CoverUnit 1. About this bookFour reasons not to require students to be on webcam all the timeQuick resources about pedagogy and technology that may be helpful to shareForewordAcknowledgementsUnit 2. Examples of whole-class activitiesCreating a mindful learning environment using Adobe ConnectCreating community agreements collaboratively with online students: Reasons, anti-racist considerations, and logistics in Adobe ConnectThe use of a large chat pod to encourage chat participation about particular questionsUsing large slides and a smaller chat pod to focus attention on mini-lecture contentCreating opportunities for student voice in online classes by using polls for feedbackUsing polls to guide class check-in timeUsing a poll and a second chat pod to wrap up the class sessionAdobe Connect status icons: A useful feature to increase engagement Bringing all students onto webcam together for special circumstances: Using a large video podUsing PowerPoint portrait-oriented slides to maximize content sharingGroup presentations in Adobe Connect: Using an extra wide video pod and dedicated second chat pod for Q&ALive drawing using a second webcamUsing a large webcam pod and large chat in a panel view layout: How to create a custom virtual stage for successful guest speaker presentationsDedicated chat pods for simulated client role play video exercise in an online skills-based lab“Good point. I agree.”: Challenging students to create “thoughtful contributions” in classA Moment of Action: Opening an inclusive, engaged, and trauma-informed classroomIn-class breaks: The importance of taking a break during online classes and considerations for break activitiesCommunity-building in Adobe Connect: Using layouts and different pods to facilitate games and icebreaker activities Building online class community through photos and storytelling“Student Spotlight” Activity: Cultivating an Empathetic Online CommunityUsing emojis in Adobe Connect to encourage student engagement AHA moments: Connecting online course content to field educationUsing layouts to facilitate guided mindfulness, meditation, and yoga in Adobe Connect classroomsMindfulness and the engaged online classroomChair yoga in the online classroom Using PhotoVoice as a teaching tool in the Adobe Connect classroomUsing a creative award presentation to review semester content and leave a lasting impactCreating a virtual quilt: A final class activity/toolUnit 3. Examples of small-group breakout activities and debriefsEnriching classroom discussions with breakout roomsEnhancing student engagement in the 10-minute breakout activity: Pre-assigning groups and rolesShowing note pods from breakout groups in one layout to debrief or monitor progress of a breakout conversation: Using a birds eye view setupKWL charts: How to implement this teaching technique in the Adobe Connect online classroom Breakout exercise for collective syllabus annotation in Adobe ConnectConcept mapping: Bringing Universal Design for Learning to the Adobe Connect classroomAn example of using the whiteboard for small breakout groups in Adobe Connect: “Draw Poverty”Scripted role play in Adobe Connect: Practicing clinical skills in an online classroomDimensions of self care: Exploring clinical issues for social workers in an online classroomThe use of polls to facilitate post-role play exercise debriefing discussions in an online skills labEnding a course with gratitude: A unique and memorable activity acknowledging student contributions to the class communityAppendixAuthor biosAdditional resources about online education from our authors

Using emojis in Adobe Connect to encourage student engagement

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Short description

This chapter will discuss the benefits of using emojis in your online classroom, as well as different ways to incorporate them into your class sessions.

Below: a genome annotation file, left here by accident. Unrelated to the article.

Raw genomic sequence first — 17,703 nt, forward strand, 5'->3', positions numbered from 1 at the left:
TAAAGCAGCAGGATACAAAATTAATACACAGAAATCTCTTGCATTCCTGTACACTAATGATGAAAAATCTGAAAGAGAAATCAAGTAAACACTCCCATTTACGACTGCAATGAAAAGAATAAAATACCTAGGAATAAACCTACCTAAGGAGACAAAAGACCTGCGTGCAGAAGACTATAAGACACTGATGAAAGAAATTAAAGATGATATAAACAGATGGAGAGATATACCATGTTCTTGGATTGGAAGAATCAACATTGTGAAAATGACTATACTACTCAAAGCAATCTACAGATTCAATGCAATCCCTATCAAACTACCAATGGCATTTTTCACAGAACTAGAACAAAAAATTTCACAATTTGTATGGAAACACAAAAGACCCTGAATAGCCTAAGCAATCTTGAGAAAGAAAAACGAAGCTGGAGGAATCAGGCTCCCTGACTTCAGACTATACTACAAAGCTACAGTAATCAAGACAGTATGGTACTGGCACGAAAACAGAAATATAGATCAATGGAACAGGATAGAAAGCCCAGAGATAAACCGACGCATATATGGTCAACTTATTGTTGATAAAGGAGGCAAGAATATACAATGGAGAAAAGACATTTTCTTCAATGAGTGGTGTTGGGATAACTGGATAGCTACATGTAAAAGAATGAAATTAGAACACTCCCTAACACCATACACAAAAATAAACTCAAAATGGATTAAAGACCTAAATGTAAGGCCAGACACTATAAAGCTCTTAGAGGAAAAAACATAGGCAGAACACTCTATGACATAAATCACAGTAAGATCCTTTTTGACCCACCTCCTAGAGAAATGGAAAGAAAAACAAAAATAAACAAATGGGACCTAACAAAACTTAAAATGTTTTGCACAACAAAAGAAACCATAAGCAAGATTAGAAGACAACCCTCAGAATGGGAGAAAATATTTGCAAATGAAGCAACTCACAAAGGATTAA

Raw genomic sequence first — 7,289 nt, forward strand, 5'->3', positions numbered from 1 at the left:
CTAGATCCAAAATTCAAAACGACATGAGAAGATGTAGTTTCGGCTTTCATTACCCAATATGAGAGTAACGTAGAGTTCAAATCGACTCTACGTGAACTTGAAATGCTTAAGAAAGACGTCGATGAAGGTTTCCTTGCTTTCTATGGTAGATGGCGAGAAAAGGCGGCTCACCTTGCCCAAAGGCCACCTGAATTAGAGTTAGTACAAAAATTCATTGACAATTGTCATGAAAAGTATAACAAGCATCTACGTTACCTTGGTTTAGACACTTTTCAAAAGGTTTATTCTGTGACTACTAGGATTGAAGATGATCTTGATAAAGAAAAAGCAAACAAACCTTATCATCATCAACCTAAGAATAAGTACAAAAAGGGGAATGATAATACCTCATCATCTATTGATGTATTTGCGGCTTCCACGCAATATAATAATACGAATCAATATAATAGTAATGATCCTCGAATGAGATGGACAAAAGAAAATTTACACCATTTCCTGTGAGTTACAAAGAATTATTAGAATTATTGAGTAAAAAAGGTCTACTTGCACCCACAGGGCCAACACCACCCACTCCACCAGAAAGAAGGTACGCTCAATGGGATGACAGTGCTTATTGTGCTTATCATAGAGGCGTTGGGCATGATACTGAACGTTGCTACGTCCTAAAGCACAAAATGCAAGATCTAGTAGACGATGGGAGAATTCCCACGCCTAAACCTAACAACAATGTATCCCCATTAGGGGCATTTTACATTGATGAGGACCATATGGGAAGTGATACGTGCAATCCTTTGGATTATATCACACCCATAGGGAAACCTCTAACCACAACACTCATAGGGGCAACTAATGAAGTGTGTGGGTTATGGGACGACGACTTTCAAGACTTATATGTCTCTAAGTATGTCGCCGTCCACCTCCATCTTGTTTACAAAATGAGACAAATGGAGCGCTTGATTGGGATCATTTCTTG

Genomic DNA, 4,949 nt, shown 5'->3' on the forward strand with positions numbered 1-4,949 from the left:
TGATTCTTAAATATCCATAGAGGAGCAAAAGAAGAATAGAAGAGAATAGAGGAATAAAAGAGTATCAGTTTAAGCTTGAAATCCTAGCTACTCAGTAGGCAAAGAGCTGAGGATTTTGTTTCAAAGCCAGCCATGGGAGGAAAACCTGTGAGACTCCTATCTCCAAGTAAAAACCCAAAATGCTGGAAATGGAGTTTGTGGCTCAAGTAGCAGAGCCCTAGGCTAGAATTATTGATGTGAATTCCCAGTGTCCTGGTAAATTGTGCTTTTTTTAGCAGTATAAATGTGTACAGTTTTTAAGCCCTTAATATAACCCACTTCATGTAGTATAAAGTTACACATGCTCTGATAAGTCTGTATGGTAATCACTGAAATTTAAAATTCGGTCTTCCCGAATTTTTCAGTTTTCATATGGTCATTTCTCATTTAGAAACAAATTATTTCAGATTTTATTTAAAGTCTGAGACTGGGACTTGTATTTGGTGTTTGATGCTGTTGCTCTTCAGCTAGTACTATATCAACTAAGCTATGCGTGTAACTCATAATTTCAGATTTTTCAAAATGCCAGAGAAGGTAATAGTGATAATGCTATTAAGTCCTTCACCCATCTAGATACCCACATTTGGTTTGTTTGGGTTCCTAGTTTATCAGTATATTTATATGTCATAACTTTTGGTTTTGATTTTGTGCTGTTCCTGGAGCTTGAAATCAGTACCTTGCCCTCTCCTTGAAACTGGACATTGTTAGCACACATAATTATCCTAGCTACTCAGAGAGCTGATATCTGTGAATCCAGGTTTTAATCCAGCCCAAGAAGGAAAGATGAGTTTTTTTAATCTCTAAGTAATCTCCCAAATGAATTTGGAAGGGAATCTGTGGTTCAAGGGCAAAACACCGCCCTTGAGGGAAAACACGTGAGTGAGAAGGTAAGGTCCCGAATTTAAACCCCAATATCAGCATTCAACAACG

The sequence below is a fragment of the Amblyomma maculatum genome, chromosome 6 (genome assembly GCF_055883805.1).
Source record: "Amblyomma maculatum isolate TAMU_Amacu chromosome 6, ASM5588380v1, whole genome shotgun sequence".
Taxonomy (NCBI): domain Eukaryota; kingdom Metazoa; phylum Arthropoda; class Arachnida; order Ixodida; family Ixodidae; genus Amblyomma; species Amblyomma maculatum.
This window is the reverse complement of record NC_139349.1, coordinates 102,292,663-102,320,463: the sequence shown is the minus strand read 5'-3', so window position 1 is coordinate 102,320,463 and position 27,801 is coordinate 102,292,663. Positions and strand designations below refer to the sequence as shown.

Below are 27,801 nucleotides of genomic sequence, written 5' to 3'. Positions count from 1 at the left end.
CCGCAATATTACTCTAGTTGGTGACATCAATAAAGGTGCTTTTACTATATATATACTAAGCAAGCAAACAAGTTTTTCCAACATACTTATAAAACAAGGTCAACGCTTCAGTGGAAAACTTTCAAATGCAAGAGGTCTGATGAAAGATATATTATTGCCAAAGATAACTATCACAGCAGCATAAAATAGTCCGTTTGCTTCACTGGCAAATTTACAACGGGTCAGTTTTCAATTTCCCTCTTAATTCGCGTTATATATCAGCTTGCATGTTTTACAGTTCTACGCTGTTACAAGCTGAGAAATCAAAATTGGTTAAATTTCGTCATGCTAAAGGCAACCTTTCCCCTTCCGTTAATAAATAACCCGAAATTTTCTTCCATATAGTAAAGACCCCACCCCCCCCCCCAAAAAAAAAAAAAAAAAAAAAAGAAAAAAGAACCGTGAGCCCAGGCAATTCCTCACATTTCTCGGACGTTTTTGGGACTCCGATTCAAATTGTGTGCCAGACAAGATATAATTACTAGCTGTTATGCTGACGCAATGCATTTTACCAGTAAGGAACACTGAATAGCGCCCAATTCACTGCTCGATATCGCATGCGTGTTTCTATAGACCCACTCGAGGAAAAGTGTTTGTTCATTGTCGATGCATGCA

Teaching & learning goal

The teaching and learning goal is to encourage active participation during class discussions and enhance the learning environment for all users.

Activity and results

As Instructor and leader of the instructional team, Ms. Wilson Gonzalez was responsible for providing course materials, lectures, and class agendas for the online course. Additionally, she was responsible for creating a classroom setting where students actively engaged in discussions. The material for this online course, Domestic Violence and Social Work Practice, covers difficult material, and given the statistics on domestic violence, often has students sharing personal experiences.

Having taught this online course before, Ms. Wilson Gonzalez knew that active engagement was crucial and saw the potential benefit of encouraging the use of emojis during class.

As a Live Support Specialist (LSS), Ms. Downs was responsible for organizing the classroom in Adobe Connect. This role includes uploading class materials, including slides, polls, music, and videos, as well as setting up breakout rooms in advance and providing technical support to students and instructors throughout the live class sessions. Following each live class session, Ms. Downs was also responsible for writing a brief participation report that included transcripts from the chat.

Benefits of using emojis in an online classroom

Serving in the role of a LSS enabled Ms. Downs to see the potential benefits of promoting the use of emojis during class. Emojis provide an instant way to express a mood or feeling without spending time searching for the right words and typing them out. Since emojis are commonly used in informal and personal communications, they are familiar and natural for most users to incorporate into a chat. It made sense to let students know that they had the option to use emojis in our classroom to build our classroom community through the shared experience of emotional expression.

The Instructor and LSS worked very closely to encourage students to use the emoji feature in Adobe Connect. The course, on domestic violence in social work practice, covered a great deal of sensitive and activating topics which led to some very emotional conversations.

As every class is different, and not all instructors might want students to use emojis, we felt it was important to set the tone and let the students know that we wanted to invite them to use emojis to connect with one another, as well as the instructional team, on a more personal level.